First and foremost, DO NOT attempt to move your pool table in one piece. The majority of pool tables are not designed to be moved this way. Bad things can, and likely will happen. See our series “How Not to Move Your Pool Table” parts 1-5 if you don’t believe us.
DISCLAIMER: We are not responsible for damages or injury as a result of following the guide below. Seriously. This can be dangerous work. You are likely not insured, nor have the 20+ years experience (like we do) to do this kind of work.
Moving a Pool Table Instructions
Time Required: About 1-3 Hours
- Cordless Drill with appropriately sized sockets
- Permanent Marker such as Sharpie
- Thin bladed slotted screwdriver
- Pair of Diagonal Cutters/Dikes
- Large Magnet (optional)
- Strong friend or family member (or two) willing to help
- A pickup truck
Step One: Get the Rails Off
Note the head of the pool table. This is where the nameplate usually is and the side on which you place your cue ball to break. Working your way around the table, remove each bolt from underneath the rails. Take care to collect the washers and bolts and keep them together in a small box or bag. Carefully remove the staples or tacks where the leather baskets attach to the underside of slate. Typically, the rails are connected in two U shaped sections. With the help of your assistant, gently lift the connected rails and flip over so that the bottom of the rails are facing up. Label the rails Head, Head Left, Head Right, Foot, etc. Remove the bolts securing the pockets. Place them with the other hardware or screw them back into the pockets.
Step Two: Take the Felt Off
Removing the billiard cloth carefully, can often save you the cost of refelting. There are few shortcuts to taking the cloth off but the best way is the most time consuming. Removing the staples one by one takes time and can be a tedious task. That’s why you enlist help. Taking your time prevents tearing the cloth and also doesn’t leave staples sticking out of the slate liner, saving your hands when it comes time to carry.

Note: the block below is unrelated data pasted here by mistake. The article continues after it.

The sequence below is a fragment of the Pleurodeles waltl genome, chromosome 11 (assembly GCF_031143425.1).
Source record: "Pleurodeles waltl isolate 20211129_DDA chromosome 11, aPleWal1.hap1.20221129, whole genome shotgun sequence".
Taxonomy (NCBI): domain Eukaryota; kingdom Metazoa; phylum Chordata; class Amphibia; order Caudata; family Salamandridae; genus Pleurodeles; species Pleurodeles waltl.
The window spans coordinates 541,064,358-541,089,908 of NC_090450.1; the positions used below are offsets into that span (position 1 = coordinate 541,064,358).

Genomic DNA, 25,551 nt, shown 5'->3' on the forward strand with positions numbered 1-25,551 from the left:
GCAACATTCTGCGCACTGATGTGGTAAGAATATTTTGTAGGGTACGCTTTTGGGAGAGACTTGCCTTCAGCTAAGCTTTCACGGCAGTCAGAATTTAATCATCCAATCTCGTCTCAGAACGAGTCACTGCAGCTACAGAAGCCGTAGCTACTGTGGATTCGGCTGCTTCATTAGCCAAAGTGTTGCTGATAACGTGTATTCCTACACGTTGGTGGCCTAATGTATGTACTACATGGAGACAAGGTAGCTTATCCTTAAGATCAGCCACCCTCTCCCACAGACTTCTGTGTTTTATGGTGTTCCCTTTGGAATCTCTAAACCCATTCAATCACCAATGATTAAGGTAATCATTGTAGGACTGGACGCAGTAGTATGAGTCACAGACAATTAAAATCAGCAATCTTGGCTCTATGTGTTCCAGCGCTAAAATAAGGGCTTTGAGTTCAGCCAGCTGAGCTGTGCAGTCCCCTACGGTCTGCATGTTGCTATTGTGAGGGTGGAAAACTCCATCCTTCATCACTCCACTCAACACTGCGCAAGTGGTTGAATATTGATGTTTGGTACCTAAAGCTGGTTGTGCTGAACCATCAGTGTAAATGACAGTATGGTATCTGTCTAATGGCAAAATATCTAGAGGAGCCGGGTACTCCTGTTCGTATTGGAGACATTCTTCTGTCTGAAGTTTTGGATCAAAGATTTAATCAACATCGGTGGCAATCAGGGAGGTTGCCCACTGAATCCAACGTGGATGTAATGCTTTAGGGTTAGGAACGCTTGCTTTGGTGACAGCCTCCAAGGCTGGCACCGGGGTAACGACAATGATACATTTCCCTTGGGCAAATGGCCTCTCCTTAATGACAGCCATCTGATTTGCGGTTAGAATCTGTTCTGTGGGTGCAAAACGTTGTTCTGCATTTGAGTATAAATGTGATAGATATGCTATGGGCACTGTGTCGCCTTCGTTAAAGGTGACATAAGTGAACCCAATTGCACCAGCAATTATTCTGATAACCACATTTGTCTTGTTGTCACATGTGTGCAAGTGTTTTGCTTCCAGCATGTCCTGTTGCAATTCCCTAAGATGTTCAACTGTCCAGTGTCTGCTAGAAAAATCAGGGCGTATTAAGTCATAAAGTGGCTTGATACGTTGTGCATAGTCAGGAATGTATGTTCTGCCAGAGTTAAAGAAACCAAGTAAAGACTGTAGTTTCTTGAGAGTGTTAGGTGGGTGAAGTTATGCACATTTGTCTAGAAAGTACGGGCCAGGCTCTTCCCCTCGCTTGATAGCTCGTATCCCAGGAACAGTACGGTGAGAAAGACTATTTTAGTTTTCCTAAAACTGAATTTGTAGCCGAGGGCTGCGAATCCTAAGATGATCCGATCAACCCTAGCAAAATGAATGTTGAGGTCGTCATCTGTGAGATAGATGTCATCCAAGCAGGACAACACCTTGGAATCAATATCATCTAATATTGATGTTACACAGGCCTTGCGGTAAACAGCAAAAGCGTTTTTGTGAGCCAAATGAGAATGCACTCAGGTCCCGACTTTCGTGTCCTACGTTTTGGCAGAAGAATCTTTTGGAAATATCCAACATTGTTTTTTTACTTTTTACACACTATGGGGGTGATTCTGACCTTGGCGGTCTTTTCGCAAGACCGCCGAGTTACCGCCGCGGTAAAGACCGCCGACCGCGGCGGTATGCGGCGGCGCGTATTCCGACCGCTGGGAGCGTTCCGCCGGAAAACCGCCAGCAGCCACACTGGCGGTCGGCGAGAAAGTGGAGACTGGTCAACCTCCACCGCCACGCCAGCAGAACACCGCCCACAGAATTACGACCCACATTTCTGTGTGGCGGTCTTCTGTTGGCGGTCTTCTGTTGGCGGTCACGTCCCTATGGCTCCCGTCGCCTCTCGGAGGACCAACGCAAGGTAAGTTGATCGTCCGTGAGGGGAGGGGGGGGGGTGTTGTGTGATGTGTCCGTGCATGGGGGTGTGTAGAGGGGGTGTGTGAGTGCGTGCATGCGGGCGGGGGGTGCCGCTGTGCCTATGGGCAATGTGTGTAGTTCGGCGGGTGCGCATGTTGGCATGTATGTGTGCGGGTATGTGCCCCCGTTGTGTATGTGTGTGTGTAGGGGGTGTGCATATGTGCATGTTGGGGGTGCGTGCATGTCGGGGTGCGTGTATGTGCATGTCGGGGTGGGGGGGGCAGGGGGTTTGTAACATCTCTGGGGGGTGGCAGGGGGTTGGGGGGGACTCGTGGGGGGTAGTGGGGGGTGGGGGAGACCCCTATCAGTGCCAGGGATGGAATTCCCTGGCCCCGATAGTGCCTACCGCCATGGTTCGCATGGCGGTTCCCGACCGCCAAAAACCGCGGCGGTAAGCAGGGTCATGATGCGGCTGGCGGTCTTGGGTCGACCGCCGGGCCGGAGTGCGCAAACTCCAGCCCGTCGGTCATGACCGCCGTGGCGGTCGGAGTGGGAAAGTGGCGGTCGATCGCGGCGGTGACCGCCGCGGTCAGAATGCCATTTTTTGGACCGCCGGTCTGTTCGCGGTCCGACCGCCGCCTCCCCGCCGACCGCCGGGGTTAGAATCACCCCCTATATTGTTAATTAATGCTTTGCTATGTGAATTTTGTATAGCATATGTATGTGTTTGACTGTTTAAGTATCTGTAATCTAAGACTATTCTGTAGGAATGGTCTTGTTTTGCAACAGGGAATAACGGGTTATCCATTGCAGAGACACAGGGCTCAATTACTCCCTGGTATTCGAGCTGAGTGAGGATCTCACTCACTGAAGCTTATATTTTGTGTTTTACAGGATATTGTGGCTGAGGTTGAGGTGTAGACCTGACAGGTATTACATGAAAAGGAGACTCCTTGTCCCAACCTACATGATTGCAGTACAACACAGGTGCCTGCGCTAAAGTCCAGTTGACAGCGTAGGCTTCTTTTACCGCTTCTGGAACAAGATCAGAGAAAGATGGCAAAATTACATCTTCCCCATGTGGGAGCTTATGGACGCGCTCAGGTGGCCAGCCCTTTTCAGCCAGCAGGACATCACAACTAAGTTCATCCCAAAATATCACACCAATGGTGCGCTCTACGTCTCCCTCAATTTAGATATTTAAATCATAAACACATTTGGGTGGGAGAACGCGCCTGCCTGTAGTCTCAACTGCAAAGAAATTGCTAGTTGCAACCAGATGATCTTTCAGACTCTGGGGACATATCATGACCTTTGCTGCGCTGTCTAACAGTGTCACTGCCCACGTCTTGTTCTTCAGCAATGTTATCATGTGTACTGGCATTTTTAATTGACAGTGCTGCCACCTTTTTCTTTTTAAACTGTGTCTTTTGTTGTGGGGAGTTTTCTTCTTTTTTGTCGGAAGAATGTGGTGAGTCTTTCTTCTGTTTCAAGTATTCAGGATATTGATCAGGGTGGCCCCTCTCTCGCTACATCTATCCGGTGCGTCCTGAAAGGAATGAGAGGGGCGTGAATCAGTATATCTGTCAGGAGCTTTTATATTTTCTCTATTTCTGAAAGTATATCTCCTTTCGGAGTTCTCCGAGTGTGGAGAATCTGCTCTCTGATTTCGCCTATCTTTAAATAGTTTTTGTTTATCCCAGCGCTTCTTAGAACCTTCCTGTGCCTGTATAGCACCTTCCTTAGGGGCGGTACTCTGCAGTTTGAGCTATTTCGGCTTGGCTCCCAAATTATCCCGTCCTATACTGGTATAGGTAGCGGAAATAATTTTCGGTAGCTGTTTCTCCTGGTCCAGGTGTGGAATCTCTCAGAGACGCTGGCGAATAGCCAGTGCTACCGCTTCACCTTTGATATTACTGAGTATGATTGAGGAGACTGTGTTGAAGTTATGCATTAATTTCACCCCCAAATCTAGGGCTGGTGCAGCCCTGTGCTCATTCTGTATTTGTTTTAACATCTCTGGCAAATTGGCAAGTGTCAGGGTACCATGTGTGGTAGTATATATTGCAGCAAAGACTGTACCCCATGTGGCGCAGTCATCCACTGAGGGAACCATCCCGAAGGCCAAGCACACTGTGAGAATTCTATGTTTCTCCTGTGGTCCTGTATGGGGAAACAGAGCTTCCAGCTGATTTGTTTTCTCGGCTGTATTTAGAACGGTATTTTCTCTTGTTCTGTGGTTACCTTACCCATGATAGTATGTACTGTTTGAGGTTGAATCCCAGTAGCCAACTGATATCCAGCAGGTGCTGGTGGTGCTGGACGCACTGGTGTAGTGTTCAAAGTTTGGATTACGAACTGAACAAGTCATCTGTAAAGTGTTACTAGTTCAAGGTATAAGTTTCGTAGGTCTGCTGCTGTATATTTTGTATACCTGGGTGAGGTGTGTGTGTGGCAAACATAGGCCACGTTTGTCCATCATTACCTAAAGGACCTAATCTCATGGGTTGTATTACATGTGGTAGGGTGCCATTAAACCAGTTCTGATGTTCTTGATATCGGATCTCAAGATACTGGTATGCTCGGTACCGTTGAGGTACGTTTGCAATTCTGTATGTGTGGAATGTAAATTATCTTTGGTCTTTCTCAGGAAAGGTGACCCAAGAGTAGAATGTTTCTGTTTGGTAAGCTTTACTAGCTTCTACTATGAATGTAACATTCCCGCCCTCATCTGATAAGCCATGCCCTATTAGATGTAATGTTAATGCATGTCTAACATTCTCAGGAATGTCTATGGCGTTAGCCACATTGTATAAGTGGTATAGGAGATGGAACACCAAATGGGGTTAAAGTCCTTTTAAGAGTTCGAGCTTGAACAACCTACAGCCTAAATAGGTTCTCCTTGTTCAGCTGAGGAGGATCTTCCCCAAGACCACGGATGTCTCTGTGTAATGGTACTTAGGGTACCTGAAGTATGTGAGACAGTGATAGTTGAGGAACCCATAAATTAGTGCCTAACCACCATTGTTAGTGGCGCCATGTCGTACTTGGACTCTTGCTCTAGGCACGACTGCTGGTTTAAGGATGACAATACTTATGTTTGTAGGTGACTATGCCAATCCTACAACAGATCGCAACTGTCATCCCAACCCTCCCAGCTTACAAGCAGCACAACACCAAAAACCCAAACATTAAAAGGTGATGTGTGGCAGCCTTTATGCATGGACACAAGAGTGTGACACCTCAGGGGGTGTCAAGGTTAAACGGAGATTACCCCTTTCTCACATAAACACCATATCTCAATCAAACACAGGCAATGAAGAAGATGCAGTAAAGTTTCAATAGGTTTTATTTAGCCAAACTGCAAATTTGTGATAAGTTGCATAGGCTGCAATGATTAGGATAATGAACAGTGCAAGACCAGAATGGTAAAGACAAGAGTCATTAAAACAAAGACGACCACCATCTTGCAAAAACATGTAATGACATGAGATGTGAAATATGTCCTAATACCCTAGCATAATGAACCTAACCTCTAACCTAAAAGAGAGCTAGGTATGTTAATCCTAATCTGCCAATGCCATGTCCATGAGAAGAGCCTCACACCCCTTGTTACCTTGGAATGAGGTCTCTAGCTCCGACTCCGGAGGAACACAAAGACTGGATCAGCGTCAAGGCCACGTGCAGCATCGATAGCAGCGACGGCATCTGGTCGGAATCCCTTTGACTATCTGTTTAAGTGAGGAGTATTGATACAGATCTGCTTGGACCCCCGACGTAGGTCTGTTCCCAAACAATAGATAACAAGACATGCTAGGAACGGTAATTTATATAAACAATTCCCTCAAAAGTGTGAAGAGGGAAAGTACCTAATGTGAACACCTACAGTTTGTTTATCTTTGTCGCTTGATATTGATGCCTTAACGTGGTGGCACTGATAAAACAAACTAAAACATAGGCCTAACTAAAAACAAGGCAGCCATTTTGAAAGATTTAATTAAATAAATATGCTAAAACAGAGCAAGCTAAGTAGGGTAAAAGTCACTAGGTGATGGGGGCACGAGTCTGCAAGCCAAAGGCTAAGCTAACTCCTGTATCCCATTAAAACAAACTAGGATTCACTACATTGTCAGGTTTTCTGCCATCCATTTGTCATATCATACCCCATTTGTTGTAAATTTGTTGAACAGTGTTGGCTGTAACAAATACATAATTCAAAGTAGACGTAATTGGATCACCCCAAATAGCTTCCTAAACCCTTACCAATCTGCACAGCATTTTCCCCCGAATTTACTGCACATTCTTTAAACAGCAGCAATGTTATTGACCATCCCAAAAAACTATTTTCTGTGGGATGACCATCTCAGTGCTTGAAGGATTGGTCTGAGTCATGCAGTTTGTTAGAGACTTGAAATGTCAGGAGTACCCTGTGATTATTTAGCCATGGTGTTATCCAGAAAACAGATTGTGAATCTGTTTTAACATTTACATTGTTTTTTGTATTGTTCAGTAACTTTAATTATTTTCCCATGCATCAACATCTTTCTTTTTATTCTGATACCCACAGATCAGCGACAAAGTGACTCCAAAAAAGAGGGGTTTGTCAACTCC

Work around the perimeter with the screwdriver. Pry each staple off then remove it using the pliers. A magnet can be helpful after you are complete to pick up any loose staples left behind as they easily get stuck in carpet.
Fold felt neatly and place with hardware so it doesn’t become misplaced.
Step Three: Take Slates Off
The three pieces of slate are screwed into the frame. The seams are typically joined together with beeswax, though sometimes they are puttied. Draw an arc spanning the three slates and mark the head piece, if not already marked. Remove all slate screws, including ones covered by wax or putty.
Separate end slates first by sliding apart a few inches. Some slates are dowelled, so lifting up without separating can break the dowels. next, scrape seams clean of wax or putty. Mark the center slate in relation to its position on the frame using hatch marks. This is ensures the slate will go back in the exact same position during setup.
Advice from the Pool Table King: Look here and listen, buddy. Don’t try and move this in one piece with a bunch of friends. And, don’t be too proud to schedule a professional to move your pool table for you. Save your back and protect your investment!
Lift each off with one person on each side of the slate piece. Seams sealed with wax come apart easily. Great care should be taken with seams sealed with putty as it is likely to chip the slate when pulling apart.
Carry the slate pieces to the truck and stack them one on top of another in the bed. Do not place anything between. Double check the bottom of the slate for any shims or other debris. Even something very small can cause the slates to crack during transport. Each piece must remain completely flat.
Step Four: Load Frame, Rails and Parts
The frame of the table will be heavy, but manageable. Turn on its side to get through a doorway or around a tight corner. There are instances where legs can and should be removed from the main frame, but most commonly it can remain completely intact for the move.
Load the pool table frame into the truck, then secure with straps for it’s journey. Wrap rails with moving blankets or towels to prevent scratches, then load in truck. Don’t forget to load pockets, hardware and felt. Most folks will place these items in the truck cab, but you can also leave them in the bed if you’d like.
Don’t forget your balls, cue sticks and rack!
Step Five: Drive to Your New Location and Unload
When you reach your destination, start by unloading your frame first. Work your way backward through steps four then three to begin the setup process.